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Do Insects Expel Liquid Waste?

Do Insects Expel Liquid Waste Like Humans And Other Animals Do?

For those of you who have ever wondered if insects urinate in the same manner as humans and other mammals, you are in luck, as numerous studies exist that have explored this very topic. Of course insects expel waste, but not many insects expel waste in liquid form. However, some insects do, and a few expel massive amounts of liquid waste. In order to address this particular topic accurately, it may be necessary to define urination. If urination is taken to mean the expulsion of liquid waste from the genitals, then it can be said with certainty that this is not the typical manner in which insects expel waste. Most insects expel only one form of waste despite consuming both liquids as well as solid food items.

Insect waste is usually expelled in the form of mucky droppings. The excretory system of insects can be found in their gut, as they do not possess true kidneys as mammals do. However, many insects possess what are called Malpighian tubules. These are tubes that protrude from their guts in order to filter nitrogenous excreta from the blood. Although the collected nitrogenous excreta is a fluid, it is not expelled as a fluid because it winds up in the hindgut where it is reabsorbed for hydration purposes. Nitrogenous excreta is the closest thing to urine that insects possess, but since it is redirected to the hindgut where solid waste exists before ultimately being reabsorbed, insect waste is expelled through one single orifice. Considering this excretory process, it could be said that most insects do not urinate at all; instead, insects only defecate. For example, caterpillars do not urinate, but they do often defecate. Caterpillar feces is commonly spotted by gardeners in the form of tiny black bags around plant stems. Of course, numerous insects do expel liquid waste, but they are in the minority. Aphids expel a droplet of liquid waste called honeydew which provides other insects with a tasty snack. Cicadas are notorious for expelling voluminous amounts of liquid waste, as some unlucky outdoorsmen have been inadvertently showered with the fluid while standing beneath a tree canopy inhabited by the insects.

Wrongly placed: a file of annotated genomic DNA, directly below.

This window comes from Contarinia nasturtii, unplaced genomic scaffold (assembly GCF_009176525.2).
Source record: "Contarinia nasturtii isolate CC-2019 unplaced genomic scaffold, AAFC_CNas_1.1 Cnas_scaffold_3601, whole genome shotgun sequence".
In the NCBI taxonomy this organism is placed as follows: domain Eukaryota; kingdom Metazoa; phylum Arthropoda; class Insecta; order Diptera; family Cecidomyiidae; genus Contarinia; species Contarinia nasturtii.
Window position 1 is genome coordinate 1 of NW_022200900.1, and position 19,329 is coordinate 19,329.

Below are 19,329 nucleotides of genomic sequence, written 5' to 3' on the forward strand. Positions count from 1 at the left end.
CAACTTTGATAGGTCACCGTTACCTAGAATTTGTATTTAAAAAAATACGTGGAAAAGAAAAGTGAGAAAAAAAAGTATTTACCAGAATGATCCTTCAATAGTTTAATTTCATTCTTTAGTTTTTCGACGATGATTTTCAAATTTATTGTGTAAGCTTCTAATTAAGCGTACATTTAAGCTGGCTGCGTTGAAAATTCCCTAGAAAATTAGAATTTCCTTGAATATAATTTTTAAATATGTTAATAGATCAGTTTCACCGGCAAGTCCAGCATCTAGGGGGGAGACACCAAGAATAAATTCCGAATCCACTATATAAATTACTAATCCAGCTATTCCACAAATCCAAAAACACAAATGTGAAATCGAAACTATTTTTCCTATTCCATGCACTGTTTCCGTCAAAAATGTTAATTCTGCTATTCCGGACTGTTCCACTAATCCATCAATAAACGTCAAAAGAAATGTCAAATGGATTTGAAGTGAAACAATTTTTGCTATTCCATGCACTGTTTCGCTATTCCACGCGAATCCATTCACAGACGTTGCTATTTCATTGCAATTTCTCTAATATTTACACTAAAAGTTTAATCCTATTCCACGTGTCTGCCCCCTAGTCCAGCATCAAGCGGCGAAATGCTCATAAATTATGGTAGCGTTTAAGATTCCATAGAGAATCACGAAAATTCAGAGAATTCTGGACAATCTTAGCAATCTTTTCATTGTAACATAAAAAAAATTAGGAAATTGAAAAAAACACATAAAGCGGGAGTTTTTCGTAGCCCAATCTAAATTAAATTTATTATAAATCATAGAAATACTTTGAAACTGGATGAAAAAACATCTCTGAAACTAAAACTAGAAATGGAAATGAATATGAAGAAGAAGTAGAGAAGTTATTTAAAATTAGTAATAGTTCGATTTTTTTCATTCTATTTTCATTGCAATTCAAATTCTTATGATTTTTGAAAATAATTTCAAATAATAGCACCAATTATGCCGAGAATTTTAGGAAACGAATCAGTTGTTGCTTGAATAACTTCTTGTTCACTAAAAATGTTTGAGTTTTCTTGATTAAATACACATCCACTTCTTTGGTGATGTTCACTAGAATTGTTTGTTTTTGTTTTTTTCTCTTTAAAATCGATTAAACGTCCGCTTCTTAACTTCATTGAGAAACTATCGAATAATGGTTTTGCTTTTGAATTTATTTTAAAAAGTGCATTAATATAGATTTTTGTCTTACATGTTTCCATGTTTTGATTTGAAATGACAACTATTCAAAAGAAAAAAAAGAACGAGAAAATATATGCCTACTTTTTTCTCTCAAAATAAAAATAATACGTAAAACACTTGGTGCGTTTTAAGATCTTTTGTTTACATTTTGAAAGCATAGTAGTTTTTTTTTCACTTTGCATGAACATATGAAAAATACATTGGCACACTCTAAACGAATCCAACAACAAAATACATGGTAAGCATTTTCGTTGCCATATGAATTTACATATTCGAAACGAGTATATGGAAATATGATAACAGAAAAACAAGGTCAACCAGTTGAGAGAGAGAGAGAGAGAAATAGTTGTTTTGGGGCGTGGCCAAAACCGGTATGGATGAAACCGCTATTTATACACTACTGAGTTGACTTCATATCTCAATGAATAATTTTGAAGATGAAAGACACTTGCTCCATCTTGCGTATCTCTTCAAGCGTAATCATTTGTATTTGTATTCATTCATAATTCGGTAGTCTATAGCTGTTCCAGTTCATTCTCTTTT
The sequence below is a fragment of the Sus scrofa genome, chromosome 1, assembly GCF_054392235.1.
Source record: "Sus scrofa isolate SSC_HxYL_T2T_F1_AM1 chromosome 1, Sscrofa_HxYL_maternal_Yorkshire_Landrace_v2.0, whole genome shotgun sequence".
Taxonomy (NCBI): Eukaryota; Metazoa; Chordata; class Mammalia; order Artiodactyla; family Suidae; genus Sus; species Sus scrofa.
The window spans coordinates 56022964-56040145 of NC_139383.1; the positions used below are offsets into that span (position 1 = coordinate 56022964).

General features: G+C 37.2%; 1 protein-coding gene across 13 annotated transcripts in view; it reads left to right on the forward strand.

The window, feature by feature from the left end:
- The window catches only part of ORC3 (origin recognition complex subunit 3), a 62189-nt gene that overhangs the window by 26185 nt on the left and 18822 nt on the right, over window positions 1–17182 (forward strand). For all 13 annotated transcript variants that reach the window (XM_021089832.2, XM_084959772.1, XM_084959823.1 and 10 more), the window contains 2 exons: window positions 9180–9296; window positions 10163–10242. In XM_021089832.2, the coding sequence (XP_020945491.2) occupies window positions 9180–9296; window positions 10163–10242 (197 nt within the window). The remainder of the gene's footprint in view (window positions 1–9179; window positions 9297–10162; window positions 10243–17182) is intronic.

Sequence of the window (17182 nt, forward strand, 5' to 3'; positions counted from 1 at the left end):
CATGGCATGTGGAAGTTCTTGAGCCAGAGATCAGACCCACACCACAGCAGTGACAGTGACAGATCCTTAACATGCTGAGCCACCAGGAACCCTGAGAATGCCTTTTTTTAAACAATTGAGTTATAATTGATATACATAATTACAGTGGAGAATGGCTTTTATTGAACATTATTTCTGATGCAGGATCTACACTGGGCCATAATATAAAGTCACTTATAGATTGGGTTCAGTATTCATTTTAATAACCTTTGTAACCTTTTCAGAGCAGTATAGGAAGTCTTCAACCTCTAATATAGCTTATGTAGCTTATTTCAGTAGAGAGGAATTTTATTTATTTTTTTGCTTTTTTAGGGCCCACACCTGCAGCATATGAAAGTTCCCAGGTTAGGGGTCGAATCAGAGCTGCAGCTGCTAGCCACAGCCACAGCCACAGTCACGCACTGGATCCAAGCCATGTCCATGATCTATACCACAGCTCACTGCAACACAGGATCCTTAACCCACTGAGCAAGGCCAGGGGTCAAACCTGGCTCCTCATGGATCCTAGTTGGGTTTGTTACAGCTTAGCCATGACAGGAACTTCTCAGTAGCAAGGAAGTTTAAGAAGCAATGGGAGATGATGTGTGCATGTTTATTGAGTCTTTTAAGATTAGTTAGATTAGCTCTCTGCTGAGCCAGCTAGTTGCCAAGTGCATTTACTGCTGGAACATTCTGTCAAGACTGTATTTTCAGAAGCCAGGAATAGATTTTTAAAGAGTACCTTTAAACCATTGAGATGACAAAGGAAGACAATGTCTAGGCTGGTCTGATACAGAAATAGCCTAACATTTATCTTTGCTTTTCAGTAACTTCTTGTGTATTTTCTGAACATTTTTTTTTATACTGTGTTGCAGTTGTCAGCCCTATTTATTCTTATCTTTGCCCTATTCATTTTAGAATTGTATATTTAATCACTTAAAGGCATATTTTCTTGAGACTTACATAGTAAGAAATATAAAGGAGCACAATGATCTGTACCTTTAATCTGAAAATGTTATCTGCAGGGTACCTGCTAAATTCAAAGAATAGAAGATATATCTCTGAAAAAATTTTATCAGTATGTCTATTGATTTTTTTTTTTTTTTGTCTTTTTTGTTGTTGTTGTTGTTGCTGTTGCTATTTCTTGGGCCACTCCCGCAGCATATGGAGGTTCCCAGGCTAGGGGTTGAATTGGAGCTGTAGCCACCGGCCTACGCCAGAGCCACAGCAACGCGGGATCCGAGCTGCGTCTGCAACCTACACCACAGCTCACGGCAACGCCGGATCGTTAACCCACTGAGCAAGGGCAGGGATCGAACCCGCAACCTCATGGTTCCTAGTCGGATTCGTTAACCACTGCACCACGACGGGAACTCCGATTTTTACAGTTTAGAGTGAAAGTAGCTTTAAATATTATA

Have you ever witnessed an insect expelling waste of any form?

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How Do Stick Insects Respond To The Predators That See Through Their Camouflage?

How Do Stick Insects Respond To The Predators That See Through Their Camouflage?

Phasmids are a particular order of insects that are more commonly known as stick insects. Phasmids comprise an abundance of species located in various regions of the world. Scientists have documented around 3,000 different phasmid species, but more are being found regularly. Phasmids are closely related to crickets, praying mantids, cockroaches and katydids. Most people will recognize an immediate association between the well-camouflaged praying mantid and the cryptic phasmid, as phasmids hide from predators by using their stick-like appearance to blend in with foliage, hence their common name, stick insects. Although phasmids and praying mantids are both blessed with the evolutionary gift of camouflage, praying mantids are carnivorous and predatory while phasmids are herbivores and relatively passive. Considering this difference, phasmids are far more reliant on their natural camouflaged appearance for their survival than praying mantids are. However, this does not necessarily mean that phasmids are doomed to being eaten alive when a predator manages to see through their disguise.